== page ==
As a player and manager,
These days, he lives about 2,700 miles away in the Los Angeles area and makes it back to Baltimore only about two or three times a year.
But when Robinson gets stopped in the street, wherever he is, there's one team people almost always ask him about.
"People will say, 'I remember you, you played with the
"'Oh, you did?'"
Robinson acts out the quizzical look that piece of information elicits, then breaks into a grin.
Despite everywhere he has been, Baltimore is still home to the 76-year-old's greatest baseball memories. And on Saturday, Robinson will become a permanent part of the city's baseball home.
"It's like a team going in together," said Frank Robinson, who played with, played for or managed each of the other five. "I can't put it in words. It's a tremendous honor. I didn't think about anything like that when I was playing the game, that one day [I] would have a statue at a major league ballpark. I don't know if I've wrapped my thoughts around it yet, but I will."
Of those six, Robinson will be honored first by virtue of being the first Oriole to have his number retired by the club. Otherwise, leading off is somewhat foreign territory for the former outfielder and first baseman who built a reputation as being one of the most feared middle-of-the-lineup hitters in the game.
In 21 major league seasons, Robinson was an All-Star 14 times, a Most Valuable Player once in each league, and won the
Robinson averaged 32 homers during his 10 years with the
"We were more like a family here," he said. "We enjoyed the game, we'd joke and we'd kid, and we played the game the way it was supposed to be played. … You play to win, and we won."
If Robinson grew up during those years, he also played a part in maturing the Orioles.
As most teams did, the Orioles in those days would fraternize with opposing players before games. That stopped after Robinson arrived.
"We were over doing that one day, and he said, 'What the hell are you doing? We're here to beat their [behind],'" said Boog Powell, an outfielder-first baseman who played 14 years in Baltimore, then two under Robinson in Cleveland. "That was kind of his way of making a point, and I think he did a pretty good job of it."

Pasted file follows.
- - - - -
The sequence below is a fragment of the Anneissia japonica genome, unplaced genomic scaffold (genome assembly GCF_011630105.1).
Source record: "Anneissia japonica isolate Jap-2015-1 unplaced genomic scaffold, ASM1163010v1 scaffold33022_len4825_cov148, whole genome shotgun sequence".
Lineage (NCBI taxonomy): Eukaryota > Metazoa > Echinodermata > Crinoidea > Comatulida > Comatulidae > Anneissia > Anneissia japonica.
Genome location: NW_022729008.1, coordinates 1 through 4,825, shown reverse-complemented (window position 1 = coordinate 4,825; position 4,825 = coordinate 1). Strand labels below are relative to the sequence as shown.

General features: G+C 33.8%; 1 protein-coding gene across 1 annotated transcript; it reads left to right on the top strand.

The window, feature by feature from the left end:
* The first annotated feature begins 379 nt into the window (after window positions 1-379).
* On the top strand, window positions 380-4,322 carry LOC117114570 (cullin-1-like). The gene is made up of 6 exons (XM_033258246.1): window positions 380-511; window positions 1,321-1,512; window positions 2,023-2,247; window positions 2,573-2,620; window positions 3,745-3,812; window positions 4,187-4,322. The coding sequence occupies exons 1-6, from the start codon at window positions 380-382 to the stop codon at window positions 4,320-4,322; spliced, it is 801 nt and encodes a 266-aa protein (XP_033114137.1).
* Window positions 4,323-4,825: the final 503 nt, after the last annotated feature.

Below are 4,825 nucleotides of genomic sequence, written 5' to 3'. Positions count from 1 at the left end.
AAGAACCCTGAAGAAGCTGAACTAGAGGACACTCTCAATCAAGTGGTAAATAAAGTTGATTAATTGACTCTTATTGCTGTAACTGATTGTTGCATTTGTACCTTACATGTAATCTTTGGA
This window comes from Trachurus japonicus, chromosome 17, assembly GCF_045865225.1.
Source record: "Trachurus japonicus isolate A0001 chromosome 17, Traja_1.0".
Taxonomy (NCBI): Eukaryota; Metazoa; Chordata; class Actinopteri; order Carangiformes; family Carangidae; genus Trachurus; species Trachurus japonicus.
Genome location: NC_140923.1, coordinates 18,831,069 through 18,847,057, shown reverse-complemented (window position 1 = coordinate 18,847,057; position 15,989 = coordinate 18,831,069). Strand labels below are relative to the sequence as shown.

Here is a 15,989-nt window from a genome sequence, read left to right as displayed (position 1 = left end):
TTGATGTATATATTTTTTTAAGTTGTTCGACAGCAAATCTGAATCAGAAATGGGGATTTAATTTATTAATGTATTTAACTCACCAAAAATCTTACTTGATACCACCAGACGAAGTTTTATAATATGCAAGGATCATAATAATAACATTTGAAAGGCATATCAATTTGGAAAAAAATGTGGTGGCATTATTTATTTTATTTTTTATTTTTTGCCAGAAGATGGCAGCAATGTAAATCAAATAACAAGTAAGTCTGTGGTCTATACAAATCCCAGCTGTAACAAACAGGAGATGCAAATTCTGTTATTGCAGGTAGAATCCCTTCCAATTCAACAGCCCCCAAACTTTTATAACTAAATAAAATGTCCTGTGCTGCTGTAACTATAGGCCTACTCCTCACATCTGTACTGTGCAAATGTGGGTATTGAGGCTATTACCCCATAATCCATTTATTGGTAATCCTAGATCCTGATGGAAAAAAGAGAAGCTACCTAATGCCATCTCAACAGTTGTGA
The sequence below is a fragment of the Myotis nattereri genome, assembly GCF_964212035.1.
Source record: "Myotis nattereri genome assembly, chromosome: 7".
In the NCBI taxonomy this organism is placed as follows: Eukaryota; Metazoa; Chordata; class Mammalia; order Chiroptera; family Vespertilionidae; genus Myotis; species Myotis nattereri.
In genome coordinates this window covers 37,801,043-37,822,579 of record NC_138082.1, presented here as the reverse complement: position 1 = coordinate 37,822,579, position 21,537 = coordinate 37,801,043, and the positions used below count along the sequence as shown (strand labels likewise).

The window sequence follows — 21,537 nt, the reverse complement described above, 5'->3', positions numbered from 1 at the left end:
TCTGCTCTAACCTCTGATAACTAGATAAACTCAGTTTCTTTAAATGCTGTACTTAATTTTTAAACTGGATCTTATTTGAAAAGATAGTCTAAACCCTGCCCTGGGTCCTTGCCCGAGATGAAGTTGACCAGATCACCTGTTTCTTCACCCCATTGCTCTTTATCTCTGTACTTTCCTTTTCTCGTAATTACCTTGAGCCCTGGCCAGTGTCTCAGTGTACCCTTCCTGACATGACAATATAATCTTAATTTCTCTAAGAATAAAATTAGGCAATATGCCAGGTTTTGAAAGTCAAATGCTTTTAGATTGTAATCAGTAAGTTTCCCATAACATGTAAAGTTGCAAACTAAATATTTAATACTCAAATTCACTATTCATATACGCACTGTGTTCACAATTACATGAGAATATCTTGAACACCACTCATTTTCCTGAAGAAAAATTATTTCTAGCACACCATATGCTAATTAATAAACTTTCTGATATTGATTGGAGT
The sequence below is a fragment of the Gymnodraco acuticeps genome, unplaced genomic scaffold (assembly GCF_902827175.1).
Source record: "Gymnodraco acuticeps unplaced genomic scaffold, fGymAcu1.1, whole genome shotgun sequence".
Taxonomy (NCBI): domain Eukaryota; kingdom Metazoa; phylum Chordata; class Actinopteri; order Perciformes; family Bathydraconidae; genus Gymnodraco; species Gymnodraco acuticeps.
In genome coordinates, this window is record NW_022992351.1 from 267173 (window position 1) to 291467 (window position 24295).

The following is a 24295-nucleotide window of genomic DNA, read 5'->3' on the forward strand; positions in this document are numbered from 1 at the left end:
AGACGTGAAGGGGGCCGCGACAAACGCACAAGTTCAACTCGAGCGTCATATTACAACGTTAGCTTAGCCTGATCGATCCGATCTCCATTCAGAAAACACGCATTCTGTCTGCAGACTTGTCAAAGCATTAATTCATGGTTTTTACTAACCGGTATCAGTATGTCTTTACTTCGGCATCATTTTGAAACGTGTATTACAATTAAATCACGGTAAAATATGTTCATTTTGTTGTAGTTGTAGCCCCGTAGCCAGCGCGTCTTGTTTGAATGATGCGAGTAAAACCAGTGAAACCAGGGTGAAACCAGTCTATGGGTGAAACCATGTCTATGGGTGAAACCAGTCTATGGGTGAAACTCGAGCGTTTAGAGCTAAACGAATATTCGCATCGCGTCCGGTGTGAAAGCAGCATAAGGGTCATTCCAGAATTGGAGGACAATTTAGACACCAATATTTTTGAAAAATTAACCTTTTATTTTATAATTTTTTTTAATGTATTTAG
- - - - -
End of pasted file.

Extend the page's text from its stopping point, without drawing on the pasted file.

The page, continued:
Robinson also presided as judge of the Orioles' kangaroo court, in which players were fined a dollar — and an incalculable amount of their pride — for transgressions ranging from their actions off the field to not getting a runner in from third with less than two outs.
"He was all about team, and he made you be all about team," former Orioles outfielder Paul Blair said. "No individuals stood out to him. Even though he and Brooks were the stars, he made sure everybody knew they were an equal part of the team."
Powell said Robinson's brand of stern, "serious fun" worked for that group, but it wasn't as well received in Cleveland, where Robinson was named player-manager in 1975, becoming the first black manager in the big leagues.
After also managing the
Sitting in the press box, looking out toward the space that will soon house his bronze statue, Robinson said he couldn't yet envision the scene that awaits Saturday. He didn't want to get too far ahead of himself and try to imagine what the honor will feel like, and he didn't want a sneak peek at the final version of the statue.
But peering toward the field, he had no problem looking back to the years that have made him such an icon here.
"All I can say is, it was fun," he said, "Those six years were fun. We enjoyed each other as a team and a front office. And the fans were just terrific. That's what makes a good organization — the fans. They make you want to have success, and the more they get behind the team, the more you want to win for the fans. And we had that here."